The Iliotibial Band, ITB, is a thick band of connective tissue running from the hip to the outside of the knee. Runner’s Knee Pain, refers to pain in the ITB or outside (lateral) knee. This pain is classed as a ‘friction injury’ and most commonly presents in runners.
When the ITB rubs on a bony protrusion, known as the Lateral Epicondyle, it can cause pain and irritation. This pain is often felt in runners who compete in distances of greater than 5km. When training in a longer, slower run, this pain can present more intensely than in sprint sessions.
When running at a decreased pace, the hip can ‘dip’ out ,while the weight is still on that leg. When sprinting the arms and knees are pumping forward and back. The hips are going to stay more squarely, allowing less lateral movement. The hip stabilising muscles are contracting much more strongly when sprinting.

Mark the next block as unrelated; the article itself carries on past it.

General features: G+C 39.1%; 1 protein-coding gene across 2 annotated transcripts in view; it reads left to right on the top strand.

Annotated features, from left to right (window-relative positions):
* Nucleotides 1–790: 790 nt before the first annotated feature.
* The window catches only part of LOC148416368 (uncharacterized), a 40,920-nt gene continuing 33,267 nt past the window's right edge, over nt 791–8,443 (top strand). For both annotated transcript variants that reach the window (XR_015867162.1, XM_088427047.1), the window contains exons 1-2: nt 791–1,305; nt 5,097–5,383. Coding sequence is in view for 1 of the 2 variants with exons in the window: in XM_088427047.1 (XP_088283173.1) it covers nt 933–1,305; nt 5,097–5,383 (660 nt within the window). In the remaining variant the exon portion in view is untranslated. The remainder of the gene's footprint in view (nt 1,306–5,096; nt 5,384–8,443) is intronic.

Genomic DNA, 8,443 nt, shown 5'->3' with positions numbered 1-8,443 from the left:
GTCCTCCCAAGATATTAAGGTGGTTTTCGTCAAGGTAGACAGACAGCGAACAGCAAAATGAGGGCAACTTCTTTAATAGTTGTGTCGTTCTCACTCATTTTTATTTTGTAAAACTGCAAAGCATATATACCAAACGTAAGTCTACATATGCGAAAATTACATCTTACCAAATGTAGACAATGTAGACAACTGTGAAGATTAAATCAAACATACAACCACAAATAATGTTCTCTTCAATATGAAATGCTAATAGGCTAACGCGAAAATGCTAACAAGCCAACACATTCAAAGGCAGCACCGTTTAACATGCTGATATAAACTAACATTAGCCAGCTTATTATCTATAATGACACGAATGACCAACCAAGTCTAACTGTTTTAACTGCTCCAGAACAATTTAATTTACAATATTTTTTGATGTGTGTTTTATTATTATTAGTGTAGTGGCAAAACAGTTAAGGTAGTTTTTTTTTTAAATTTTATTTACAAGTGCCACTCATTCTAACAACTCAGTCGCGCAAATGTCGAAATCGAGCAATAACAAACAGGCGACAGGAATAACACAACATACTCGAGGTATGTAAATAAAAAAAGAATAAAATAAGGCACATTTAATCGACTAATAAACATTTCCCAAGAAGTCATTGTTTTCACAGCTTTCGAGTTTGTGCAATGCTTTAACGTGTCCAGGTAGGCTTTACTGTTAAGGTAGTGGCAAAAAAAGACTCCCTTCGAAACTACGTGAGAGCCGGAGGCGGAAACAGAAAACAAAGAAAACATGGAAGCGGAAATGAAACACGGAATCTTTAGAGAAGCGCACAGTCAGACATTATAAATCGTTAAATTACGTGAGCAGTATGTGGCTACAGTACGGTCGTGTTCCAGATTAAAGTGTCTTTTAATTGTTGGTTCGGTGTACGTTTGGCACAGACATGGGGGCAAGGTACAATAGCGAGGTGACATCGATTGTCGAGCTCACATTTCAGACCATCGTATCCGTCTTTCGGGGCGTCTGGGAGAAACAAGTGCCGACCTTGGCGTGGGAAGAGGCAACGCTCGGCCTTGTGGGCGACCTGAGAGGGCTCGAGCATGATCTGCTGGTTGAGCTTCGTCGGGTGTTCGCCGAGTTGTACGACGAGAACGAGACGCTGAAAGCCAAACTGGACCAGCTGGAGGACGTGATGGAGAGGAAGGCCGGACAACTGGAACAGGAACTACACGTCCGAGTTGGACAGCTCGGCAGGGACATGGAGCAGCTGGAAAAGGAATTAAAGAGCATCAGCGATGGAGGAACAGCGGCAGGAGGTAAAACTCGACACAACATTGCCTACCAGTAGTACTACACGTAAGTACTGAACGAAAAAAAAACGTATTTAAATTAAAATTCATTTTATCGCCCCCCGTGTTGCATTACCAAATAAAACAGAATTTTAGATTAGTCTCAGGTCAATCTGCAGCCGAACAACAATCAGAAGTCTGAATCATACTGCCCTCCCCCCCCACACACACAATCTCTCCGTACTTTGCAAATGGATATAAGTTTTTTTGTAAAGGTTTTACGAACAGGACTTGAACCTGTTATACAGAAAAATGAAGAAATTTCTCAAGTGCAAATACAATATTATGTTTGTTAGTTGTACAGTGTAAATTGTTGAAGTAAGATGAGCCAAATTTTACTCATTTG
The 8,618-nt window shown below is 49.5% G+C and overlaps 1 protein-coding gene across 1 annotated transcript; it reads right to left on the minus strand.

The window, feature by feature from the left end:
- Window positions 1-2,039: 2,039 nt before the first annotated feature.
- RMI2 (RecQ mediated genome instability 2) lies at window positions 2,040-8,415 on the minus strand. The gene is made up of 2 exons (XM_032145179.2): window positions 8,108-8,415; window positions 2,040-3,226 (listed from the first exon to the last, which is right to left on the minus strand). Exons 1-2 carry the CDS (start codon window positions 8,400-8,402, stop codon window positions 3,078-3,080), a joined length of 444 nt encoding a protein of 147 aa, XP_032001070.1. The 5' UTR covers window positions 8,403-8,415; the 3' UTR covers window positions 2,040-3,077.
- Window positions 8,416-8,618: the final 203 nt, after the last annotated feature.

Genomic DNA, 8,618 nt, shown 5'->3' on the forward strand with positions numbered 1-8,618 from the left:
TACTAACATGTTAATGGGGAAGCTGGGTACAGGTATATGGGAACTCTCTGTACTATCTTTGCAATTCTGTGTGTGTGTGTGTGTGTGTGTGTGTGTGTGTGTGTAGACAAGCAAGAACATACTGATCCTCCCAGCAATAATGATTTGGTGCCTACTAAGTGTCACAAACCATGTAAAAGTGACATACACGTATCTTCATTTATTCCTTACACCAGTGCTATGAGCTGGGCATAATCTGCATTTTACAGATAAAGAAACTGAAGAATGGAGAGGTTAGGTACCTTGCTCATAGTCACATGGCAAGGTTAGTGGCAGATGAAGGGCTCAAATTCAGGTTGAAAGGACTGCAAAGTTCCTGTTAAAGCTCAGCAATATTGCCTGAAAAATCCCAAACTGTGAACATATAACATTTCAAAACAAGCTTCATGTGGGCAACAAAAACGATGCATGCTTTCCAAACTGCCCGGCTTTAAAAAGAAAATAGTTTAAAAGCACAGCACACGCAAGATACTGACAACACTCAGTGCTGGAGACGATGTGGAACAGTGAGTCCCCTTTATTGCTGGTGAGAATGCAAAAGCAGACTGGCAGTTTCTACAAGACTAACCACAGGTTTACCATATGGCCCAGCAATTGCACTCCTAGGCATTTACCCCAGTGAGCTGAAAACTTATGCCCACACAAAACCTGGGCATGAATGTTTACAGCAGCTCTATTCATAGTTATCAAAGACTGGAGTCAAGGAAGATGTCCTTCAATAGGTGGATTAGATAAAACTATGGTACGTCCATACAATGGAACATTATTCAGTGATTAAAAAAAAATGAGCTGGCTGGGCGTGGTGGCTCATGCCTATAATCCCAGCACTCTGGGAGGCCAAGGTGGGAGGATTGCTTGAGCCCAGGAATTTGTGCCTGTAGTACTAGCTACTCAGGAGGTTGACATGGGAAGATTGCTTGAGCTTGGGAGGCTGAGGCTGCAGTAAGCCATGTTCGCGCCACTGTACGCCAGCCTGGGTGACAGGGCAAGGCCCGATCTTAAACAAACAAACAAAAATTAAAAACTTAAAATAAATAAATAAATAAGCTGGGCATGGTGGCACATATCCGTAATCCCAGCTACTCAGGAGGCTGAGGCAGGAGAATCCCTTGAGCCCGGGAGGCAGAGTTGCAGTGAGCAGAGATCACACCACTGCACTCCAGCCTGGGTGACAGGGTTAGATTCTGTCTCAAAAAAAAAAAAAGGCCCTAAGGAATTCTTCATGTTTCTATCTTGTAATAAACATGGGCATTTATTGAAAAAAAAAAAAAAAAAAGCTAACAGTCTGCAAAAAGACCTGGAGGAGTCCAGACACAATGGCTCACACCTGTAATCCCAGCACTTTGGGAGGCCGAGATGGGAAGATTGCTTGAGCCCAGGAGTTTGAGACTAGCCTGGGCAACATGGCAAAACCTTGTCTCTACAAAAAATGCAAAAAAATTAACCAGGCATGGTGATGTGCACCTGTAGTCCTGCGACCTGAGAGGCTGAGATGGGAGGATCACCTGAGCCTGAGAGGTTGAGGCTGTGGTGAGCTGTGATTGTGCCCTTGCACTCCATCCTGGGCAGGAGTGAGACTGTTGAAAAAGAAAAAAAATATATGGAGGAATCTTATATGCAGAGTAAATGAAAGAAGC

Lateral knee pain is normally a sign that the lateral stabilisers, or Gluteus Medius muscles, in the hips are not functionally properly. There can be some weakness, or an imbalance, including too much tightness in the hip flexors or TFL muscles, causing these muscles to decrease in stability.
Myotherapy treatment involves releasing the muscular tensions causing imbalance and educating on strengthening techniques to prevent re-injury. If runners present with pain on long runs, doing sprint sessions and weights with an Exercise Physiologist will work complementary to Myotherapy. These session will prevent the hip stabiliser muscles from fatiguing as quickly in lateral movement. Athletes will be able to run pain free and continue training while the pathology settles down.